Updated with rewrites 7/5/2014
Disclaimer: Characters of Rurouni Kenshin are the property of Nobuhiro Watsuki and he is gracious enough to not slap me with a law suit when I use them. Story rated for future violence, gore, and adult situations.
Before I Wake
Prologue: Frayed Edges
Kenshin shifted in his seat anxiously, picking at his spotless uniform sleeve. He'd been fidgeting for the last hour, and every compulsive movement only served to make him more apprehensive. He adjusted the collar for the millionth time, feeling choked and claustrophobic. Giving up on his clothing, he stroked the frayed edges of his suitcase, worn nearly into ruin. Another thread unraveled under his fingertips.
Why was time moving so slowly? He'd been onboard for only six hours, but it felt like a lifetime had come and gone. At the same time, though, he dreaded the approaching destination with every fiber of his being. He was not ready for this reunion, had not been ready since the day he shut the door three years ago. Part of him wished time would hurry up, would somehow deposit him in his hometown in the blink of an eye. But the other part of him desperately wished for a freak blizzard, a tornado, anything to slow the train's progress.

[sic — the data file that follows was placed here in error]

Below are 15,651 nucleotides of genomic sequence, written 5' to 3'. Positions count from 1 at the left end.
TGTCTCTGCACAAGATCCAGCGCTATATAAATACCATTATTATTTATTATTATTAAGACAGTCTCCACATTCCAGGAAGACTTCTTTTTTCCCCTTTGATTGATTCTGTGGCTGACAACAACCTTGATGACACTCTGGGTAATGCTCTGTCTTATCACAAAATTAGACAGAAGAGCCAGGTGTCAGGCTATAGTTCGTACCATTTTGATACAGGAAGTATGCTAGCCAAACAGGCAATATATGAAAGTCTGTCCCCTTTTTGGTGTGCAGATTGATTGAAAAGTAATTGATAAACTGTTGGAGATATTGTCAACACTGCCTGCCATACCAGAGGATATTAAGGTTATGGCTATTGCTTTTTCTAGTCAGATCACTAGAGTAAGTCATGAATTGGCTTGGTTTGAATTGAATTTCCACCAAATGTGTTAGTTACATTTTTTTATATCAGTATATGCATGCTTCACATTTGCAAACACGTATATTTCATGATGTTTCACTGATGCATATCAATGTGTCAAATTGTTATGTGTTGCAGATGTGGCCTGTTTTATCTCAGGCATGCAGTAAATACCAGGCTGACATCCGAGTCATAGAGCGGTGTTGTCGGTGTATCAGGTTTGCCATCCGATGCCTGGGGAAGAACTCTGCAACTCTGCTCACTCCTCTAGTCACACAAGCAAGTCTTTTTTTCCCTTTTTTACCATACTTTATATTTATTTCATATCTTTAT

He scanned the few other late night passengers, blood pressure skyrocketing when he saw a man reach in his jacket. The man pulled out a stick of gum and Kenshin swallowed the lump in his throat. Not all of his old habits and fears had died yet. Even though he was now free to live a normal peaceful life, he couldn't unlearn his training; anyone and everyone was a potential terrorist with explosives stowed and ready to use. He turned to his window and stared into the black night, the passing lights lonely sentinels along the train tracks.
I don't want to see her. I just want to…see her. His mind turned inward, scenery fading away as he again saw that night an eternity ago when he'd walked out of her apartment. He watched himself leave over and over again, each time thinking of things he could have done to make the going easier on both of them, things he could have done to explain himself better.
Someone cleared her throat at him and he jumped in his seat, reaching for his hip without thinking, only to find nothing. He looked up into the isle, eyes flashing until he realized a matronly woman in a starched uniform and apron was staring down at him. She gave him a smile and patted his shoulder. "Home on shore leave, young man? You remind me of my grandson. He's over there right now and we haven't seen him for six months."
Kenshin gulped, trying to get hold of himself. When he was finally sure of his voice, he answered, "No, ma'am. I was just discharged from my last tour. I'm going home for good.
Her eyes warmed, and he was afraid she would tear up, but she motioned to her trolley cart instead. "Would you like something to drink? On the house."
Kenshin nodded hesitantly. "Ginger ale, please." Maybe having something in his stomach would settle his nerves. The woman handed him a can of soda and continued on her way.